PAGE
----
Day 4 (Tuesday):

Optional early morning bird-watching tours or canopy tours available. FREE morning to visit onsite museums and re-enter the archeological zone (approx. Q50 not included). Afternoon transfer to Flores airport and flight to Guatemala City. Transfer back to Antigua. Overnight.


Day 5 (Wednesday):

Transfer to Panajachel. Boat tour of stunning Lake Atitlán - visiting San Pedro La Laguna, Santiago Atitlán with its great art galleries and the Maximón sanctuary, and San Antonio Palopó, offering a great selection of hand woven products and colorful ceramics. Lake Atitlán is located in the Guatemalan Highlands. At 320 m deep, it is the deepest lake in Central America. It is renowned as one of the most beautiful lakes in the world. Continuing volcanism has built three volcanoes in the caldera. Volcán Atitlán, Volcán San Pedro and Volcán Tolimán. The lake is surrounded by many villages, in which Maya culture is still prevalent and traditional dress is worn. The Maya of Atitlán are predominantly Tz'utujil and Kaqchikel. During the Spanish conquest of the Americas, the Kaqchikel initially allied themselves with the invaders to defeat their historic enemies the Tz'utujil and Quiché Maya, but were themselves conquered and subdued when they refused to pay tribute to the Spanish. Santiago Atitlán is the best known of the lakeside villages, and is noted for its worship of Maximón, an idol formed by the fusion of traditional Mayan saints, Catholic saints and conquistador legends. An effigy of Maximón resides in a different house each year, being moved in a grand procession during Semana Santa. Several towns in Guatemala have similar cults, most notably the cult of San Simón in Zuníl. Return to Pana. FREE TIME. Overnight.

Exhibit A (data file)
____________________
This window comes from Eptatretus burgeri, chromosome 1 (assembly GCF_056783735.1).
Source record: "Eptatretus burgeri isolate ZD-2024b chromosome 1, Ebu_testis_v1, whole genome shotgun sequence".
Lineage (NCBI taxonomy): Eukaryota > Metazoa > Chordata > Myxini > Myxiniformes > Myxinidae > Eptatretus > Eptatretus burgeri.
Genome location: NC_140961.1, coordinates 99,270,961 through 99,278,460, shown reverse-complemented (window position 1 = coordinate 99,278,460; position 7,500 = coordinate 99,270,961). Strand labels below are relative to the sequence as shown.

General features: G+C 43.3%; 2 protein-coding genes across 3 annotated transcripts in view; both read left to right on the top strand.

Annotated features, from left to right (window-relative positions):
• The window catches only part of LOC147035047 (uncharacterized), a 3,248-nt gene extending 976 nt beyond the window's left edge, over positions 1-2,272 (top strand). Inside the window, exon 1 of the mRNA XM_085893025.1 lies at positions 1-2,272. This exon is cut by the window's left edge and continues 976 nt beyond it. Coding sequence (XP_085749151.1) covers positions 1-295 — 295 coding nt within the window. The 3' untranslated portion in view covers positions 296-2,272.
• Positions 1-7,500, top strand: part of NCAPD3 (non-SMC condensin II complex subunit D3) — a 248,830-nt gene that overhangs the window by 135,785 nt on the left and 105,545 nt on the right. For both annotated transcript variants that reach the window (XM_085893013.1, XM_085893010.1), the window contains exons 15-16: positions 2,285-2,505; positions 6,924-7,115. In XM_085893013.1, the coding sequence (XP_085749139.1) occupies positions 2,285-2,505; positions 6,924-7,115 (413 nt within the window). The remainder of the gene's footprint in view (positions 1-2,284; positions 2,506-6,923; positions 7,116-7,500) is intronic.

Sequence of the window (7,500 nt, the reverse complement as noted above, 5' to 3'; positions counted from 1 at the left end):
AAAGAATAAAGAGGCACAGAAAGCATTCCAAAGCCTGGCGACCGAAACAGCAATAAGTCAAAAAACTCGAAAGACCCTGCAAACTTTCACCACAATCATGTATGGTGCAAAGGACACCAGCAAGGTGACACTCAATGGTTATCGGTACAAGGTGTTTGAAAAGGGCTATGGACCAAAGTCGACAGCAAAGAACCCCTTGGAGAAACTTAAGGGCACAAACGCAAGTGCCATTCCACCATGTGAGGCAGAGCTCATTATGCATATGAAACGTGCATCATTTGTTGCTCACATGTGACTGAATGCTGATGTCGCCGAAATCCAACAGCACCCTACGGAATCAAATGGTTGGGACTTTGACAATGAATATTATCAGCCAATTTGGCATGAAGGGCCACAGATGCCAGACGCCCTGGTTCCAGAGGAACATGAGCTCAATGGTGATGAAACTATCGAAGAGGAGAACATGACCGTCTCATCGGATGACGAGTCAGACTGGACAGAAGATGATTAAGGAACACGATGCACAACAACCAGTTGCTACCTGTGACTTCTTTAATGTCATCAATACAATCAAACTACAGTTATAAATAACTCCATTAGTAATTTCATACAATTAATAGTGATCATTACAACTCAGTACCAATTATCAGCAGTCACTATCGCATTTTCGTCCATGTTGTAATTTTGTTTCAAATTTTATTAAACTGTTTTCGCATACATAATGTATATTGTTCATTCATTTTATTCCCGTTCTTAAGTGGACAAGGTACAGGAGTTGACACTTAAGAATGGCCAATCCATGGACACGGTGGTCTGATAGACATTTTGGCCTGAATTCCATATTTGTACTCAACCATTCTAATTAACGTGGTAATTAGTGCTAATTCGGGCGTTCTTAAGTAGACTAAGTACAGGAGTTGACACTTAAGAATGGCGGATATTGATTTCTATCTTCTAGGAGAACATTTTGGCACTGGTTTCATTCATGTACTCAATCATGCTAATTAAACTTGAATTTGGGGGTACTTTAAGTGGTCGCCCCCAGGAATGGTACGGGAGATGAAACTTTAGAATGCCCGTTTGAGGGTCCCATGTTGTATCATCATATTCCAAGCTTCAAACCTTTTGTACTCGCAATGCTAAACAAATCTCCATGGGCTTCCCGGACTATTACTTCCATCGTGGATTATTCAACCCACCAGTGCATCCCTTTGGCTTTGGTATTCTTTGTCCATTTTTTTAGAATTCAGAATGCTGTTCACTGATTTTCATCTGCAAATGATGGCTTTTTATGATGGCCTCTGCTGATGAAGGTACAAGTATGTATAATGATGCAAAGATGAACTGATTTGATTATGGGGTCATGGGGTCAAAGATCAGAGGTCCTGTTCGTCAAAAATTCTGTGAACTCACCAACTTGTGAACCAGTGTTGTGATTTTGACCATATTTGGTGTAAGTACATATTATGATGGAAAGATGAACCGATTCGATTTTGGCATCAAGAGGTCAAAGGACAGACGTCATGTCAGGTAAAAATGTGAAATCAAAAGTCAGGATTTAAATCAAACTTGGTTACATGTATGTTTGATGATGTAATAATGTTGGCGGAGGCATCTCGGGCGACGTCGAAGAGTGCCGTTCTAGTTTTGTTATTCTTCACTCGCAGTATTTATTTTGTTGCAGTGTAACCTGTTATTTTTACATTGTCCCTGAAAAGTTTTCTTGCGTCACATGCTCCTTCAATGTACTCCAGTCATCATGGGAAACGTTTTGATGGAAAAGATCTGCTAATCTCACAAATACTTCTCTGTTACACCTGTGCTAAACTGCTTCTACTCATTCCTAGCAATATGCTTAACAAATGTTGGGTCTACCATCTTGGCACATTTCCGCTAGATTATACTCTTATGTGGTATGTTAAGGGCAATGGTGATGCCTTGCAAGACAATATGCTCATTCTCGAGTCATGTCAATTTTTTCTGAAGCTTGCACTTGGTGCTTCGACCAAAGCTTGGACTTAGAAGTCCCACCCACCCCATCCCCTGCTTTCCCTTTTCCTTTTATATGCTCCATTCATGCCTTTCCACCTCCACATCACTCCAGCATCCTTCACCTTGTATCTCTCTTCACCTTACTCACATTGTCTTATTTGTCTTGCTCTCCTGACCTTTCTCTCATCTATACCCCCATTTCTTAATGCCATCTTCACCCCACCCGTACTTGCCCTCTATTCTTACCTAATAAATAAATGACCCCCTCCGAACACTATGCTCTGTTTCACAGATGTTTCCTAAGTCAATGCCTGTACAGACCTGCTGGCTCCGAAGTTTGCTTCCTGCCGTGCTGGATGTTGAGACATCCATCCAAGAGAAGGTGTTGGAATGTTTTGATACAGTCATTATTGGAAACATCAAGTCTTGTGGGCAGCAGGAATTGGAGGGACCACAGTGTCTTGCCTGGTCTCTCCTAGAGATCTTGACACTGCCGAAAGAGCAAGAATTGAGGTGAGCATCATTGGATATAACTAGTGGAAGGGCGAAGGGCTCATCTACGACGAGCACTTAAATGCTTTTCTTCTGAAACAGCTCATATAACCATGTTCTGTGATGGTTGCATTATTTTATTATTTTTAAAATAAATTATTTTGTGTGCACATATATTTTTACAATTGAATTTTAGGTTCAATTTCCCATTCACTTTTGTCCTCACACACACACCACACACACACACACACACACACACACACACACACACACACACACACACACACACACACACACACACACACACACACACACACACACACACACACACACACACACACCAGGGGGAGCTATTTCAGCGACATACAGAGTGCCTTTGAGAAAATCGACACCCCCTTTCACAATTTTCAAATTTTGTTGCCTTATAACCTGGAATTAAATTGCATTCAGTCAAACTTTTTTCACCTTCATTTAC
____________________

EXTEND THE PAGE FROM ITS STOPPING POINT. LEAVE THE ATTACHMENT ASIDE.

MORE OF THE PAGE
Day 6 (Thursday):